While most commentary on him both in his lifetime and for a few years after his death (which was probably in or about 1540) portrayed him as no more than a braggart, a fraud, and a petty thief, some took him more seriously. An agreement made between himself and the Devil soon became an essential ingredient of his legend. It was related in tones of thrilled horror that he had referred to Satan as his “Schwäger”, his brother-in-law. A demon spirit who takes the form of Helen of Troy occurs in almost all the versions of the story. (She had been Simon Magus’s consort. Though he had found her in a brothel in Tyre, he taught that she had been incarnated in one of her lives as Helen, “the most beautiful woman in the world”, and had descended again from the highest heaven to help him with his mission of redeeming mankind.)

The idea that supernatural powers could be bestowed on a man by the Devil, but had to be paid for with the man’s soul, probably arose from the anathematizing accounts by the Catholic church fathers of the Gnostic cults. Because the Gnostics did not worship the Creator God of the bible but another god whom they “knew” by the gift of intuitive knowledge (the Gnosis); because many of them declared the Creator God to be evil; and because the worship of their god took the form of drugged orgies, perverted sex (anal and oral in order to avoid conception), and the deliberate flouting of biblical commandments, they were considered by Catholics to be devil-worshippers, and their rites Satanic. Their doctrines and practices were deplored in the pulpits of Christendom, embellished with fearful details and scary myths, not only to condemn them and warn the awestruck laity against them, but because the clergy was genuinely full of superstitious terror of the Devil. For centuries Gnostic ritual was considered by Christian theologians to be devil-worship. The Catholic Church succeeded in wiping out Gnosticism in the Middle Ages, using the instrument of the Inquisition. (See our post The heretics of Languedoc, May 1, 2011.)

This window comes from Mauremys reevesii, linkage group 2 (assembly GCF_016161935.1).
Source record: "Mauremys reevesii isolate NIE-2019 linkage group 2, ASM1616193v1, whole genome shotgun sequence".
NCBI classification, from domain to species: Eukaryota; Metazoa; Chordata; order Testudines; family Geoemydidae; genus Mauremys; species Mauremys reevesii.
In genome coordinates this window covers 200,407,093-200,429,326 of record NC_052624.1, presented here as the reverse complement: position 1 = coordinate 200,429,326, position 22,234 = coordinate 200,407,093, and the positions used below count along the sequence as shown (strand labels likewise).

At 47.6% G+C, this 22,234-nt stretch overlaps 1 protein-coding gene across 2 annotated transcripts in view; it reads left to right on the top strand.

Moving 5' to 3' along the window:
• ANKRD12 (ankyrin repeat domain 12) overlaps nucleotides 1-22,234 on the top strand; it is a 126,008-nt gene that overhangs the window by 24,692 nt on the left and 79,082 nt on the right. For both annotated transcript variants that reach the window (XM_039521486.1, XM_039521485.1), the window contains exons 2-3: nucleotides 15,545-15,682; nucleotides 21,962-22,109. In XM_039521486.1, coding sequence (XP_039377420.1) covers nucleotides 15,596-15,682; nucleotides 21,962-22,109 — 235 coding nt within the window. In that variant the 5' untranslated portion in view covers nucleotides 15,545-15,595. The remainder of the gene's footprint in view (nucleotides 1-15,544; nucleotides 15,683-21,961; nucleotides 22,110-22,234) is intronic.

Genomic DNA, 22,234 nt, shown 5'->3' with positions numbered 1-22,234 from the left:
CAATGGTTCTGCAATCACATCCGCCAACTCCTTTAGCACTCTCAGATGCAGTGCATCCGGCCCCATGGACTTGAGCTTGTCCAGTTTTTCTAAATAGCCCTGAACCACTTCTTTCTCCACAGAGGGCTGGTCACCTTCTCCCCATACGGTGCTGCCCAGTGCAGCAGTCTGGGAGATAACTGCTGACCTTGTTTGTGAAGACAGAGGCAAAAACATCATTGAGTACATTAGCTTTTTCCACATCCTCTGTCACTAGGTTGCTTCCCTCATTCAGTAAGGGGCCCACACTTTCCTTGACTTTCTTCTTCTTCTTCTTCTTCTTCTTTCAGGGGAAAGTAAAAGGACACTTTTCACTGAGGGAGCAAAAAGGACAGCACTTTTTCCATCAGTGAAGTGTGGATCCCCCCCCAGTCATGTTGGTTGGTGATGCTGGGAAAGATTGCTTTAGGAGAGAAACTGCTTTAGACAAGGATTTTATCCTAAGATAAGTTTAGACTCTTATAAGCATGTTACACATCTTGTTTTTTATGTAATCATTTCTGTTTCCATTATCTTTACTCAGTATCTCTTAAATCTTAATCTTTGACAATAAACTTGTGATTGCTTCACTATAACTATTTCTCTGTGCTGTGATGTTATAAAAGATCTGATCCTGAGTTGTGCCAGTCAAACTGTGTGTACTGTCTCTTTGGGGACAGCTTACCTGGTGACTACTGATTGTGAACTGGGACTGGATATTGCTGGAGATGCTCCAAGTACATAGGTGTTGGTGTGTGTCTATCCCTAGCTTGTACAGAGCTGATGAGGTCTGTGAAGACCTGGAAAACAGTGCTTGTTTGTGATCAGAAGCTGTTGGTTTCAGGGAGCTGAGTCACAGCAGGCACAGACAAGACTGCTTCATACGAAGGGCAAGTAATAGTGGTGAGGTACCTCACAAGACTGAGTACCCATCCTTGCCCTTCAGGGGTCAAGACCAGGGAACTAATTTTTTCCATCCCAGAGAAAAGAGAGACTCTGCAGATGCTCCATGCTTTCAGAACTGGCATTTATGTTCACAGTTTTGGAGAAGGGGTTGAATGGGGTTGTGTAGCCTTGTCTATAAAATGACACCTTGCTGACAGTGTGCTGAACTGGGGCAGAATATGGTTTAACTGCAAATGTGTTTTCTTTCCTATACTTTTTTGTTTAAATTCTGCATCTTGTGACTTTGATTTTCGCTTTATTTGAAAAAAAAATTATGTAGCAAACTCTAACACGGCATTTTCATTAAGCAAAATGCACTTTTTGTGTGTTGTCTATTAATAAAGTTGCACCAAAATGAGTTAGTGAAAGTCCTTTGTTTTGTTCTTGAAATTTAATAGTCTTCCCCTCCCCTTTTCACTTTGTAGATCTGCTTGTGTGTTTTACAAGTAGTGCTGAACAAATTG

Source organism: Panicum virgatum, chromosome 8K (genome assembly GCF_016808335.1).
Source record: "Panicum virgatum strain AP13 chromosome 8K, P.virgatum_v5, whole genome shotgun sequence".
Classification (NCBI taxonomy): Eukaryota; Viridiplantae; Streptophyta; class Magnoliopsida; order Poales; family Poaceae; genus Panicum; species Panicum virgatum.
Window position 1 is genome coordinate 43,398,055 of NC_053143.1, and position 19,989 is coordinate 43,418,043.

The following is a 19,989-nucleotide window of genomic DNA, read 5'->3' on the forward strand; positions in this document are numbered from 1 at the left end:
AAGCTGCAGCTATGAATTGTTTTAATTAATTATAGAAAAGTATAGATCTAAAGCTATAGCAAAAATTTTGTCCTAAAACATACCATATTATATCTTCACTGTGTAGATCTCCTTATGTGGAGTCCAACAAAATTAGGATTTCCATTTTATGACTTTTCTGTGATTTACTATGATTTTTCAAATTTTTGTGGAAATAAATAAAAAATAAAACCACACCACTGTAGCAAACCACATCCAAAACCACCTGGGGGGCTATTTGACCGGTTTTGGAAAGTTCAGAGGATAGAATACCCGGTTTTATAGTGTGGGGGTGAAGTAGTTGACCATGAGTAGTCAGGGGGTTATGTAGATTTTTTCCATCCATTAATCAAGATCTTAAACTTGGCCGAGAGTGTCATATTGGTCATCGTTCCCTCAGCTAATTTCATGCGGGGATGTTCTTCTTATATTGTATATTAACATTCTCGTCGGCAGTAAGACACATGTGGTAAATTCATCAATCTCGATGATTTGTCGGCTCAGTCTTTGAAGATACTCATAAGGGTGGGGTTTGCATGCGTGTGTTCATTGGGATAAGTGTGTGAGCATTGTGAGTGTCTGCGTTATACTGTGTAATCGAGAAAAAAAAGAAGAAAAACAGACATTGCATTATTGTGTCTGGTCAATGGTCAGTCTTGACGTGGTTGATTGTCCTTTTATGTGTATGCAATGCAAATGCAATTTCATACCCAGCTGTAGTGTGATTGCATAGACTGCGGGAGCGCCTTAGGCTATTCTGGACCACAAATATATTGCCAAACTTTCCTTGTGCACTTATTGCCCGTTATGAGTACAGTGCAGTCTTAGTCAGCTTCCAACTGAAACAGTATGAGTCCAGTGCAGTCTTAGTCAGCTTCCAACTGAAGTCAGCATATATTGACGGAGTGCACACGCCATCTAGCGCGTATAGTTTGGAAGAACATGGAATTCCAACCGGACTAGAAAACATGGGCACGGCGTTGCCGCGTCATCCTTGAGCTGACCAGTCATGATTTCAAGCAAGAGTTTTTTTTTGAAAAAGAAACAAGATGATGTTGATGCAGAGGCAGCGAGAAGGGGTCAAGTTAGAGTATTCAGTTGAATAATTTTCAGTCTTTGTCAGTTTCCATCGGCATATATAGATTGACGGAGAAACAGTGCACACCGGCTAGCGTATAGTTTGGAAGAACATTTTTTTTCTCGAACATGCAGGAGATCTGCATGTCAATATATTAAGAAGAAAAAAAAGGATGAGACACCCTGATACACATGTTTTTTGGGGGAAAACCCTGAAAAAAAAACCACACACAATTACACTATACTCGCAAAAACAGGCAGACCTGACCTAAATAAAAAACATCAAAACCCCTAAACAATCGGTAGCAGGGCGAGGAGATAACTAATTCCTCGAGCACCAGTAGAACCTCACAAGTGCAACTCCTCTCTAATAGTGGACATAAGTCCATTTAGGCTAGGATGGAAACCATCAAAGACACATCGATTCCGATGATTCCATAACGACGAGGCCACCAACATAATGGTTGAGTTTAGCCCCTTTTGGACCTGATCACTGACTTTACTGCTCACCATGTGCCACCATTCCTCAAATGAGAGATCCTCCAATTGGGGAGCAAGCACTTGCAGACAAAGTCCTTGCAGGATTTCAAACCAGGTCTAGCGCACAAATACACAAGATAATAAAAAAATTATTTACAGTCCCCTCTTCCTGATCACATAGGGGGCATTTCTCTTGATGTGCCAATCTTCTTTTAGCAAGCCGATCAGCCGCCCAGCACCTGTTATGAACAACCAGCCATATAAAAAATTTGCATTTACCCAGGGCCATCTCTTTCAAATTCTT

When the centuries of Church power were brought to an end by the Enlightenment, and Christianity itself took a beating, Faust and the Devil not only survived but flourished.

The Industrial Revolution made it possible as never before for individuals not born to riches and power to acquire them. To those who understood economics it was not an inexplicable phenomenon. But to those who wanted as little to do with the racket and dirt of industry as possible, who were nostalgic for the past, and who continued to believe in the supernatural though the priests had been shouted down by Reason, it was uncanny, magical; and ever-present envy had no trouble diagnosing the cause as demonic. So with the Devil living on in the psyche of Christian Europe long after God had died, Dr. Faust had a new lease of life. …

Posted under Articles, Christianity, education, Ethics, Europe, Germany, Gnosticism, History, Literature, Religion general, Theology by Jillian Becker on Sunday, April 20, 2014

Tagged with

This post has 1 comment.

Permalink
  • liz

    Fascinating story! The weird way this legend developed probably mirrors the way in which most religions developed in the superstitious minds of people.
    In our day those who hate “dirty industry” continue demonizing it and have developed an impending apocalypse to add to the the superstition.